Eakring Moths 2000
A summary of the year
 
A lot of work went into the recording of the area's moths during the latter half of the flight season. Much still remained to be done by the end of the year, but many species were identified and listed during the course of the late Summer and Autumn.

Coverage certainly turned up some interesting species and one of the records may well prove to be firsts. This is the case for a rather insignificant looking micro, Argyresthia trifasciata shown on the right. The case of the probable single specimen of A. trifasciata, only came to my notice towards the end of the year, having been contacted by M.Honey of the Natural History Museum in London, stating that the record could well be a Vice County first. The potential importance of this find remained unknown until then, but is likely to remain unconfirmed, due to a lack of any specimen.

 
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Perhaps the most exciting discovery was the migrant Hummingbird Hawk-moth Macroglossum stellatarium, which was at Eakring village on July 2nd. A large invasion of the migrant Silver-Y moth during 2000, meant that this became one of the commonest species within the area during the late Summer and a three figure count at Oil Bore Holes was just a small percentage of the large population present.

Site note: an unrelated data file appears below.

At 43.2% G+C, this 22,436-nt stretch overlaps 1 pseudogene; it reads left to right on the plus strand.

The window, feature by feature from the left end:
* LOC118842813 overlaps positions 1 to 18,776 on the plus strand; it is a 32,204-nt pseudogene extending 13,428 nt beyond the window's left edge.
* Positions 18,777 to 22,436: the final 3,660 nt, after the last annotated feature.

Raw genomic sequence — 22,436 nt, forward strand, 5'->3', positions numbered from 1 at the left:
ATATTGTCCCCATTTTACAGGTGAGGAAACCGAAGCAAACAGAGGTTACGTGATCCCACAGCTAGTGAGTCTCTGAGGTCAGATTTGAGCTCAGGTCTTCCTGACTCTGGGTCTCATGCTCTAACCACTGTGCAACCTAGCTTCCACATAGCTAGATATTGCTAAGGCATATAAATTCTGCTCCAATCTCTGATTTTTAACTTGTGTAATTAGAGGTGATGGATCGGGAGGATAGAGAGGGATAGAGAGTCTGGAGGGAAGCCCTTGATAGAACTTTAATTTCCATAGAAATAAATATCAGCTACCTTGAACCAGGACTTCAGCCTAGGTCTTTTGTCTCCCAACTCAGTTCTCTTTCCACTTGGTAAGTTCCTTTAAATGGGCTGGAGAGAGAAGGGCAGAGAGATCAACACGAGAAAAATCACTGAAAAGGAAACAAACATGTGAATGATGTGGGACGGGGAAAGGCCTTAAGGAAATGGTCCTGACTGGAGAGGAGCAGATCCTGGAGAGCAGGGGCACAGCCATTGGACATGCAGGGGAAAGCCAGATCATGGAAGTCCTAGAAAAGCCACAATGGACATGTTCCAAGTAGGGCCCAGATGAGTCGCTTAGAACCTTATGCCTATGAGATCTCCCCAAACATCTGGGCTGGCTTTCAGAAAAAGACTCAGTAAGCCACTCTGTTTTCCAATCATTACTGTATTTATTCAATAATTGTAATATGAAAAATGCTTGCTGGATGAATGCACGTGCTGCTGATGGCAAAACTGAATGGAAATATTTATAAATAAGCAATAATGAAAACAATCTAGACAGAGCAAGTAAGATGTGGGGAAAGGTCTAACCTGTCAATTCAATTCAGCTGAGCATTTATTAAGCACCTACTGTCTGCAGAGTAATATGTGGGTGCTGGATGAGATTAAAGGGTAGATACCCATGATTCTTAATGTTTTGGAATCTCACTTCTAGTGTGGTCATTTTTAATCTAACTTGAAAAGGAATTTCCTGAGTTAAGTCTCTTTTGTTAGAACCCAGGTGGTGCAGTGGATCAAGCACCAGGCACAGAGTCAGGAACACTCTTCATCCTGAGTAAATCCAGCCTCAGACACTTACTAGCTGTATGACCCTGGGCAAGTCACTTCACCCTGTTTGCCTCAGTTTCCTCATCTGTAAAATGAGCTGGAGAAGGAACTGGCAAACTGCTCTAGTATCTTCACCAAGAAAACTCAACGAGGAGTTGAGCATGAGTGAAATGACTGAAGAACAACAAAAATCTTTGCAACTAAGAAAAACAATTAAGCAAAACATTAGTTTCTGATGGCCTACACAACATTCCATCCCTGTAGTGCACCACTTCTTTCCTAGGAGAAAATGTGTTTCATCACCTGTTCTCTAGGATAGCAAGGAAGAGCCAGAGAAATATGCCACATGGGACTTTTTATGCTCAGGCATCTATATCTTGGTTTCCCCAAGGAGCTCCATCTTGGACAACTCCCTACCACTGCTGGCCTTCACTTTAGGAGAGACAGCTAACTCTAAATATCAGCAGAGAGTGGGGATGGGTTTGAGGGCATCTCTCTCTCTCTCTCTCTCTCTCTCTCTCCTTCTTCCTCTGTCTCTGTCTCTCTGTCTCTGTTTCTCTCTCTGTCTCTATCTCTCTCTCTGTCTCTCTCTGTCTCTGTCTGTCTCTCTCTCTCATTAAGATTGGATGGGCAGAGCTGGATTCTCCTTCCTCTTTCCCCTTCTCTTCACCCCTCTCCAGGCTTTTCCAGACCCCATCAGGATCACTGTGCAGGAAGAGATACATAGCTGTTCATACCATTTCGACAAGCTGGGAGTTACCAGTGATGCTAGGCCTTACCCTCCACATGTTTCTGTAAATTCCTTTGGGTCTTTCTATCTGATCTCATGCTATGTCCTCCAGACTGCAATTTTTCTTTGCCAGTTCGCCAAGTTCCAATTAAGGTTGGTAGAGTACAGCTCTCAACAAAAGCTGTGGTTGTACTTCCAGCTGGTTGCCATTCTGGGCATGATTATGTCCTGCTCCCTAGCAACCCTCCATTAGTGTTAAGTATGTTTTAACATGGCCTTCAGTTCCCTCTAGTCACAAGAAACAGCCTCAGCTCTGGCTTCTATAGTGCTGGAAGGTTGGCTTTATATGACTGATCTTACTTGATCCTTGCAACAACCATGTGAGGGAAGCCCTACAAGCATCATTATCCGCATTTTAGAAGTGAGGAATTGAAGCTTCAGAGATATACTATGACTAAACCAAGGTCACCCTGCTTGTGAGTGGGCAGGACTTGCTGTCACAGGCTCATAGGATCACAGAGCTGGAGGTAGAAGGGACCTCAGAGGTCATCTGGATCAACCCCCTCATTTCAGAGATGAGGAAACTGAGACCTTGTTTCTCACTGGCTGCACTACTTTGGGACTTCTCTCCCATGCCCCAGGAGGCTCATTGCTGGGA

Two of the more commoner species found here are Silver Ground Carpet and Common Carpet. Both were fairly widespread throughout the area. Large populations of the Magpie and Common Wainscot also existed, alongside smaller numbers of regularly caught species like Setaceous Hebrew Character, Square-spot Rustic, Brimstone Moth and Mother of Pearl.

September saw some interesting species on the wing. One of the commonest being the Lunar Underwing , which occupied many parts of the area. Garden Rose Tortrix was another easily found species. Undoubtable highlight however, was the capture of an adult Rusty Dot Pearl Udea ferrugalis, near Eakring Flash.

 
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